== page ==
By Sheila Pursglove
Receivership, family law, judgment enforcement and litigation can be contentious arenas, notes attorney Erica Ehrlichman, a member of the Insolvency Group at Findling Law in Royal Oak.
“I’ve witnessed people who have worked their entire lives to build a business suddenly lose it to receivership – it’s an emotionally traumatic event for them,” she says.
Ehrlichman’s law practice focuses primarily on commercial and family law receiverships, assignments for the benefit of creditors, judgment enforcement and creditor work in bankruptcy; as well as matters that require knowledge of both bankruptcy and family law.
She often works with people in post-judgment of divorce and support enforcement.
“Most people are still hurting, and the issues are quite personal,” she says. “I’ve learned that while this work is not for the faint of heart, it’s important to still have a heart to proceed with dignity.”
One challenging case required the receiver to collect nearly $500,000 from the party who defaulted on property settlement and support payments; recovery was finally obtained after an investigation uncovered
the location of assets.
Findling’s Insolvency Group operates and sells on-going business concerns under receivership, winds up operations when appropriate, manages and liquidates real and personal property, addresses tax and lien issues, navigates family law and post-judgment enforcement matters, and litigates in state, federal and bankruptcy courts.
“We have a boutique practice, not many people do what we do,” Ehrlichman explains. “I like that it requires many skill sets.”
Regularly responsible for the administration and sale of multiple businesses and properties, including hotels, apartment buildings, strip malls, office buildings, condominium complexes, restaurants, bars, and doctor’s offices, one the large cases Ehrlichman handled was Flagstar v. Kappa Enterprises, in which the receiver managed, operated, and administered a Hawthorn Suites Hotel in Southfield.
“The hotel staff was retained and the property remained open for business during the marketing process, allowing for maximum return for the creditor,” she says.
In the case of a failed construction project in Grand Haven, she addressed construction lien issues and administration of the condominium association; and oversaw the management of the 190-unit condominium and apartment complex, as well as the marketing of the property.
“I love what I do,” she says. “The human aspect demonstrated to me while at Wayne Law, as well as experiences from my own life, have well-equipped me for this work.”
Those past experiences include an undergrad degree in journalism from Bowling Green State University, where she found the emphasis on research and well-organized writing under a deadline to be an excellent foundation for law.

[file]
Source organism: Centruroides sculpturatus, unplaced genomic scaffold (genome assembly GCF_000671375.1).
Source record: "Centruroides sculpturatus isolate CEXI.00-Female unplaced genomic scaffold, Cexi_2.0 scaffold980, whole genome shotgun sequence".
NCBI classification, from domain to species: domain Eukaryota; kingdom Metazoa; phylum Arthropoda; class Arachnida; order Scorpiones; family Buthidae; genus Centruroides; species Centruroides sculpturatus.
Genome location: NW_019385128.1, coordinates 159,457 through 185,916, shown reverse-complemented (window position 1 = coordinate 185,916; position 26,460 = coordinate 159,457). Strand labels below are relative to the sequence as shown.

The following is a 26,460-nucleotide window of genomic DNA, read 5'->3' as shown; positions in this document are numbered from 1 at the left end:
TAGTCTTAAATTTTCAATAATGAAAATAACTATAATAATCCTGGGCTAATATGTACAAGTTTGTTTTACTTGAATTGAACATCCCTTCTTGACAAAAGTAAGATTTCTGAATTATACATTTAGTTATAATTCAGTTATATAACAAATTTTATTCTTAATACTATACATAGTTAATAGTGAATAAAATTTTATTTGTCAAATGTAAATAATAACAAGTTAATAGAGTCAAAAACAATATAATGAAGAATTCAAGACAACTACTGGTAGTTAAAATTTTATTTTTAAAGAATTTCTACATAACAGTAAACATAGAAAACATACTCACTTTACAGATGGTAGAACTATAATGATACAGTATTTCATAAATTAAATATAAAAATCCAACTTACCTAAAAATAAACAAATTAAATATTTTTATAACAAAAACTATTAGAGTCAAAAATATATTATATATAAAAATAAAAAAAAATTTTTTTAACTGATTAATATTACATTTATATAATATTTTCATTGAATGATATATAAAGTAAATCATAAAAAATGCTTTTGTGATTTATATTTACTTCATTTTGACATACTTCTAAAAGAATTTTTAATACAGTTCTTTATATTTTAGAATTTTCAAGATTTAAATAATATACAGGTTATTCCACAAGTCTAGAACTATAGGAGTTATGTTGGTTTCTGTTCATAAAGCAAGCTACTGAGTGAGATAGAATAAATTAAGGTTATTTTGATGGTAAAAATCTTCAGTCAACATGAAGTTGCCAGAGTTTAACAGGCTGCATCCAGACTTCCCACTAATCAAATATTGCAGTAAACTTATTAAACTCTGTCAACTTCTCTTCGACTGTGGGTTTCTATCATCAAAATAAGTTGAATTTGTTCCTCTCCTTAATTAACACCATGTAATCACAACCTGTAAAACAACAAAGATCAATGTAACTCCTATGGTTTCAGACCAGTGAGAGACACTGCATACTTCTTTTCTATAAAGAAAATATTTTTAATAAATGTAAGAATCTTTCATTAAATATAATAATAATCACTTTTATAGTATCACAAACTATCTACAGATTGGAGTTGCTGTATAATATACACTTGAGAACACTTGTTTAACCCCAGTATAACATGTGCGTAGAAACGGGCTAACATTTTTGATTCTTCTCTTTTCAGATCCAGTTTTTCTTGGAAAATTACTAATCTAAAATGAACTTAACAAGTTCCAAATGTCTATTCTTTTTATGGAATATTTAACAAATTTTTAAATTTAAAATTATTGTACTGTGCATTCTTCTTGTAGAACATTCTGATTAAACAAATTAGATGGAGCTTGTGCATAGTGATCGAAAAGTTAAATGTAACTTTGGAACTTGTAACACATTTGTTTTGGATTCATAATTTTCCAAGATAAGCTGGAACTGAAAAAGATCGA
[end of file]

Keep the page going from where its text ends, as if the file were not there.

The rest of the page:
The Ohio native moved to Michigan in 1992, and followed her childhood dreams by entering Wayne State University Law School in 1999 at age 33, and a newly single mom of four young children.
“I was a ’70s kid – ‘The Paper Chase’ and ‘Perry Mason’ depicted law as rigorous, competitive and requiring logical thought and strategy, and I knew law was a good fit for me by the time I was in fourth grade,” she says.
She enjoyed the camaraderie of the student body and the supportive faculty and administration.
“I think it’s well known that the people at Wayne Law are incredibly well-qualified, but more importantly, I found them to be incredibly good humans too. That facilitated my success,” she says.
Ehrlichman met her second husband during her law school years, sadly losing him to a heart attack in 2012. She has three daughters and two sons, ranging in age from 26 to 10, and has called Grosse Pointe Woods home since 2003.
A triathlete, she competed in her first triathlon in 1999, after being coached into it by triathlete Todd Briggs, who knew Ehrlichman was a runner and persuaded her to try triathlon. Finding the sport to be a healthy outlet from her law school studies, she has been hooked ever since.
“I enjoy the training, the healthy lifestyle it requires, the competition and the opportunities to meet like-minded people,” she says. “It provides balance and challenge, and I like that I’m demonstrating to my children how to be an active, fit and happy adult.”
She recently registered for her fourth Ironman triathlon, featuring a swim 2.4-mile swim, 112-mile bike ride, and 26.2 mile-run. Previous Ironman races include Florida in 2000, Louisville in 2010 and Texas in 2014. Competing in all triathlon distances, later this summer she will do her second Half-Ironman distance race of the 2014 season.
She also will return to the Detroit International Marathon this fall, having run it last year, in 4:07, with a broken rib acquired in an adventure race two weeks previously.
“I’m hoping to remain injury free and improve upon that time this year – knock on wood,” she says.
She has been competing in adventure races since 2001, using orienteering, rock climbing, paddling and mountain biking skills.
“The woods and the open water are peaceful environments with often humbling beauty,” she says. “Being removed from the bustle of the world provides perspective.”
On August 7, she served as a support kayaker for Sarah Colegrove, an attorney who completed a 21-mile swim of Lake St. Clair.
“I saw it as both an opportunity to help my friend achieve her goals, as well as an opportunity to spend time on the open water,” she says.
Although she had planned to switch out the kayaking with Briggs, who drove the support boat, she kayaked the entire distance.
“Todd asked if I wanted a break three hours into it, but it was so enjoyable I didn’t want to stop – and after we reached the half-way point, I knew I would just keep going,” she says.
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